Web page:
Yellow NZ have been a big part of our lives this year, particularly the lovely Tracey, Nicole, and Sally. They came onboard at the start of the year, and asked me what they could do to help. I gave them a HUGE list (which keeps on growing, to be honest). They started by providing us with $14,000 so that we could supply the whānau women with fruit and veggie boxes during lockdown. Heroes! We kept that going after that money had run out because the women enjoyed it so much. They’ve also paid for our end of year trip to Rainbow’s End, for professional supervision for Phil and I, for a photographer to take family portraits of all the women and their kids, for Safelets – you can see the video here.

They are also paying for a corporate print of 1500 of our book to be distributed free in the community. They are committed to their relationship with us, and I cannot thank them enough for their love and care of the women. Particularly for offering a safe space to the women for them to speak – Kylie and I did a discussion around DV with their staff and it was to them that she told her story for the very first time in public.

We started the first of our outings as a whānau this year, too. Although I’ve been doing this for eight years, and working with separate women in my capacity as fulltime Aunty in Charge for around four years, it’s only last May that we shouted the women I worked closest with to a lunch at a flash hotel – thank you Women’s Fund! The women all decided they liked being together, and that’s how they became what they themselves call The Aunties Whānau. Many thanks to Phil for being the person who organises trips, and co-ordinates with whoever needs to be coordinated with to make things happen! We have had hugely enjoyable whānau days that have really cemented the women’s relationships with each other.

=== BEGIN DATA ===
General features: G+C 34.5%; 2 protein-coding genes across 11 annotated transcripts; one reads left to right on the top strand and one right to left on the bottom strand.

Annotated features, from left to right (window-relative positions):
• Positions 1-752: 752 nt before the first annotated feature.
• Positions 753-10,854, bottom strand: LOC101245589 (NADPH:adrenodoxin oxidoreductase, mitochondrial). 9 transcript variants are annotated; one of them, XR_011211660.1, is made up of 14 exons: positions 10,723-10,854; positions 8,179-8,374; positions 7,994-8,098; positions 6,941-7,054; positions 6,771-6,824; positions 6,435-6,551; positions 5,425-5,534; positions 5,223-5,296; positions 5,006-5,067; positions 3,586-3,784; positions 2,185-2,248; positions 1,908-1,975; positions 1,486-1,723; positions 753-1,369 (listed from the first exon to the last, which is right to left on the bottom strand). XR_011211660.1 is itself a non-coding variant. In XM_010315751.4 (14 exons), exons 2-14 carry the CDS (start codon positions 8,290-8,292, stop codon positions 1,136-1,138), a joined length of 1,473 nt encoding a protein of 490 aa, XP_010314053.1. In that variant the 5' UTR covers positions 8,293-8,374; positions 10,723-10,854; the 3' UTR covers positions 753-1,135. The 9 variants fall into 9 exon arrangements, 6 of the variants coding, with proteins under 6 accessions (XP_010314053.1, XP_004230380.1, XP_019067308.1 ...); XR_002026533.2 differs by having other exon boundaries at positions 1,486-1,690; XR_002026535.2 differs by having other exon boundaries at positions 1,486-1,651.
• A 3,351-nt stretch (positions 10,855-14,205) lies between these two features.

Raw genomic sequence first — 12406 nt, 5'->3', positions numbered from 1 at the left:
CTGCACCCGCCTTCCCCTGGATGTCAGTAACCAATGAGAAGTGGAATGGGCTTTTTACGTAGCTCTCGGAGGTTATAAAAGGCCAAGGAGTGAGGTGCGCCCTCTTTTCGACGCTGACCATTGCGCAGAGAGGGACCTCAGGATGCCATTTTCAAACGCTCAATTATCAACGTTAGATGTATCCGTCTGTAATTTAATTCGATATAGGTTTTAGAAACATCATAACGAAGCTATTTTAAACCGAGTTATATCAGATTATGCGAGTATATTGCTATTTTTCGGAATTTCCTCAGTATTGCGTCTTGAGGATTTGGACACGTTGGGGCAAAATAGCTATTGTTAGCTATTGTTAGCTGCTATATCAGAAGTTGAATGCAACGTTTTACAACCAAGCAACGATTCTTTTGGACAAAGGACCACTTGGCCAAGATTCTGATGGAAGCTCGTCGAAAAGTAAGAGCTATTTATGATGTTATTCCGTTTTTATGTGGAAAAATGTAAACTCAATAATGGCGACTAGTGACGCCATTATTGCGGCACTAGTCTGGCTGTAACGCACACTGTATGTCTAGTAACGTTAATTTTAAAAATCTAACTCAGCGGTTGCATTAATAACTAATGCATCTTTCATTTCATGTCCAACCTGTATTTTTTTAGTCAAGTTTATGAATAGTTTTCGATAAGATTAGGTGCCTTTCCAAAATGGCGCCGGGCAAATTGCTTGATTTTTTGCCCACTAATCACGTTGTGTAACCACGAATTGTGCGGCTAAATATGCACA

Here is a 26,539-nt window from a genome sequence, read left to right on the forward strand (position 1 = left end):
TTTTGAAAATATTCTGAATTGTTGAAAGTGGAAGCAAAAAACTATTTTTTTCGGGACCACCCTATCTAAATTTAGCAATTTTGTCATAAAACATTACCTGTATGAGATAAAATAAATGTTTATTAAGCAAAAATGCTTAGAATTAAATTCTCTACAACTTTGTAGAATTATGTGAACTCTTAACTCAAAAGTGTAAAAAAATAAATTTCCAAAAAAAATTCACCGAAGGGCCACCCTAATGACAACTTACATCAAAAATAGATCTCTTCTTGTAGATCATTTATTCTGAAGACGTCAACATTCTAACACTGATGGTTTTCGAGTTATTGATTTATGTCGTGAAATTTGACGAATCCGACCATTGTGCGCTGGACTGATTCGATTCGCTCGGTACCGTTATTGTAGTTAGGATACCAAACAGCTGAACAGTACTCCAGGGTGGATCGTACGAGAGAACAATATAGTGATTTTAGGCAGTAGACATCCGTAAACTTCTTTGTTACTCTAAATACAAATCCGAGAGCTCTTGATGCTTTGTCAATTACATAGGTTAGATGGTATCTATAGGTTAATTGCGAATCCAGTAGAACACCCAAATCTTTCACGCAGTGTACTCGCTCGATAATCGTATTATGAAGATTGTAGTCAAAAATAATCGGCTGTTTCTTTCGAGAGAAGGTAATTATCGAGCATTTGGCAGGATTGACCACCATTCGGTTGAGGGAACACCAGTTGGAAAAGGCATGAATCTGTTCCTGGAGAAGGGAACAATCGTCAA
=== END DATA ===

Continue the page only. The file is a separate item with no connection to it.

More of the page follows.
As you can tell, 2020 was a big year for us and 2021 promises to be HUGE. So much growth has happened and so much more to come. It’s all very exciting.

So to thanks, then!

Many thanks, in no particular order, except the first two,  to:

Phil – you are just such a diamond. I know this is all a really steep learning curve. I run pretty fast, and often don’t give you time to process things, but you do keep up, most of the time! You play to your strengths and organise the hell out of us all, which we very sorely need! I know I’ve changed the rules on you a few times, but you change tack as needed, after taking a breath. I’m a pain in the arse, but what can you do.

Kiri. You are right hand person, adviser, liaison, and a safe place for the women to land their worries when they don’t want to bother me. Thank you for trusting me in your life, and thanks for your friendship. I know it’s a rare privilege to call you friend and I appreciate that honour. THUG LYFE.

Jeremy, Margaret, Bex, Laura, and Rachel from Penguin for shepherding us through the book writing and publishing process with love, care, and humility.

Rebecca for being our kickarse sharky family lawyer who gets protection orders through lickety split and is the most compassionate taker of affadavits ever.

Tracey, Nicole and Sally from Yellow for believing in all of this, and getting so firmly onboard.

The Aunties Army for taking my emails at a very terrible time for all of us here in Aōtearoa NZ, and doing shopping for the women when it was impossible to get a bloody spot for online shopping. And who very kindly stepped in, when we were locked down, to make sure the women’s kids had Easter Eggs this year.

Neisha, Janet, and Sonia from Kainga Ora for their willingness to see me and talk about housing and how they could help us with a couple of sticky situations.

Khirti and Kamal from Paradise Mobile Solutions in Manurewa who fix the women’s devices at very reasonable prices.

The Aunties who took on the whānau Xmas – who were given VERY specific instructions and followed them to the tee. I am enormously careful who I allow around the women, and they were absolutely blown away by how wonderful you all were. We’ll see you again this xmas….